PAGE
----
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Is there any legitimate use for using bold to emphasize something in written speech within a sentence? I understand that bold can be used for formatting and highlighting, but I am looking to understand whether bold is meaningful within a sentence.

For example, marking a date as bold is something I consider as highlighting.

My understanding so far is that bold is used in lack of proper text structure that would otherwise provide the desired emphasis.

My question is purely about boldface and not about italics.

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    Can you clarify what context you're working in? Are you writing fiction? – Cakebox Jun 17 '16 at 7:21
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Bold is one way to emphasize something in a sentence. Recasting the sentence to put the emphasis where you want it is another method. Is one preferable to another? I'm not sure. The point of any writing is to communicate your point clearly and if using bold does that, why not?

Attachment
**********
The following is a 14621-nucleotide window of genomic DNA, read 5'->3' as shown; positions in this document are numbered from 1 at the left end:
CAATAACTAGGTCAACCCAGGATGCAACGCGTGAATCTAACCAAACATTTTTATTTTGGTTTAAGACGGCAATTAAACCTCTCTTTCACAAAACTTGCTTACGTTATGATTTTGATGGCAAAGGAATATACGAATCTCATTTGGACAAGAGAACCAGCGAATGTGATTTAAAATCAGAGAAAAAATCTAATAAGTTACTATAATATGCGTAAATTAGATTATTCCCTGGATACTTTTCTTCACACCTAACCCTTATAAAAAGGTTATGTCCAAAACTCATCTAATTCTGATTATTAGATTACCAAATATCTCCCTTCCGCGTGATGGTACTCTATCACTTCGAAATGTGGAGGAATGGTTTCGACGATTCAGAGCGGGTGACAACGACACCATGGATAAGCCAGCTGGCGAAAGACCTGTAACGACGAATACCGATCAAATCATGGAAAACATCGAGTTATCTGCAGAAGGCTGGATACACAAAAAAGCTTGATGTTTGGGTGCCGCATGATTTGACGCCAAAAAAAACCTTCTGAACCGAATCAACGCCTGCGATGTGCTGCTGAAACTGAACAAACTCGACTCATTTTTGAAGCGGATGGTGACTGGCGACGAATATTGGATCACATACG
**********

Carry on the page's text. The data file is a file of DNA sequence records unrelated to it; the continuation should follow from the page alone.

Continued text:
Conventional practice, however, seems to shy away from it in published work. You very rarely see bold used for emphasis in books or magazines. For technical material, you often see bold used to call out text from a different source, such as words appearing on a computer display. Obviously if you are using bold for this purpose, it would be confusing to also use it for emphasis.

One the other hand, in quick communication, where the writer may not have the time or the skill to recast, then the use of bold to clarify meaning is common and I see no reason to object to it if gets the job done. It is also commonly used on signs, where the emphasis is on reducing the amount of text to a minimum, and recasting for emphasis might increase word count.

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